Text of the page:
Sharon Van Etten released her second album, Epic, in September, the follow-up to the excellently titled Because I Was In Love. As her press release puts it, Epic is an album that “lays a romantic melancholy lining over the gravel and dirt of heartbreak, without one honest thought or feeling spared.” We couldn’t have put it any better ourselves.
What was it like opening this year’s Pitchfork Music Festival?
Very strange. I am not used to outdoor venues. There was a really inviting crowd, though. And it was a real honor to be among those bands. I think it was an incredible lineup and I am still in disbelief to be grouped in with them.
Is there a general theme to the kinds of songs you write?
Therapeutic. I write when I am feeling an extreme way, positive or negative. I write about what I have a hard time communicating and I end up having a better understanding by the time I am done writing.
Tell us about your experiences living and working in Nashville and Brooklyn?
I lived just outside Nashville in a college town called Murfreesboro from 1999 to 2004. I worked at an all-ages venue where I learned a lot about music. I moved back to New Jersey and got a job at wine store in Perryville. Then I got a job at Astor Wine in Manhattan and started interning at Ba Da Bing Records in Brooklyn and eventually started working full time after I quit my job at the wine store. I learned a lot about how to do it myself.
Having lived in Nashville, what are your feelings on country music and the songwriting business here?
I don’t like the idea that a song has a magic formula, that there are certain chord changes that make the best song… but there are rules, and people still do make money off writing a perfect “pop song, “which is actually really difficult. I didn’t personally connect with that method though. I write pretty freeform without knowing rules. But that’s just me. There is a lot of great country music around Nashville. It can be done very tastefully and classy… but there is so much more to Nashville than country music. There is punk rock and folk and rock and an indie scene that is really blossoming there thanks to a small, underground scene and a few local labels that are keeping it very real, like Battletapes, one of my favorites.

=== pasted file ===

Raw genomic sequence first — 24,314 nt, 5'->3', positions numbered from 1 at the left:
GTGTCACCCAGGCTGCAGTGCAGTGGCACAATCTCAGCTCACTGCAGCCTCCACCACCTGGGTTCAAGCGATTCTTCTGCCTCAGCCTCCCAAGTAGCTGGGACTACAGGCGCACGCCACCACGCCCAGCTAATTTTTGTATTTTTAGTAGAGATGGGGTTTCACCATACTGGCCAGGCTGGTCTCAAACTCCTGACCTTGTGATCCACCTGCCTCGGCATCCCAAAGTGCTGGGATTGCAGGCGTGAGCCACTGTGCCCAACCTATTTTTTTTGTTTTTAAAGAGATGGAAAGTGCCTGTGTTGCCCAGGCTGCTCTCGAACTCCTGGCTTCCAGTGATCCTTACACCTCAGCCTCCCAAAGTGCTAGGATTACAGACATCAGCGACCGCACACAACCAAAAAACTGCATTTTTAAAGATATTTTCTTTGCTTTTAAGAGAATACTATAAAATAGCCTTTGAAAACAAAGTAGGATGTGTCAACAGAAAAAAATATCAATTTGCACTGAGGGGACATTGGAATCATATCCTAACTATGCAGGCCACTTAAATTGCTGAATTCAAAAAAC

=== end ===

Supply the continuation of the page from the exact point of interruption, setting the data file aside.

Do you still have a day job?
Right now, yes. I still work at Ba Da Bing Records in Brooklyn. One of the best jobs I have ever had. A real family.
How is Epic different from your debut?
It’s more confident, more fleshed out, more direct, upbeat… but still similar territory.
What’s a song on your new album you really want people to hear, and why?
“Don’t Do It.” It’s the most fun to sing and rock out to – which is definitely not what people are used to – and it is one of the most cathartic songs I’ve ever written.
What’s a lyric you’re particularly proud of on the album?
“I wish I could make you right.”
How do you typically write songs? Words first, or melody?
Do you find yourself revising a lot, or do you like to write automatically?
it’s a bit of both. sometimes the album is out and I edit it for the live performance. You will always hear stuff that you want to change, but that’s what wanting to be better is all about. I write immediate and I write longterm… I have one song I have been writing for years!
Who’s an underrated songwriter, in your opinion?
Jessica Larrabee of She Keeps Bees based out of Brooklyn. She has one of the best voices I have ever heard and she has more soul in one finger than most female singers have in our scene.
What’s a song you wish you’d written?
“We Are The Champions”.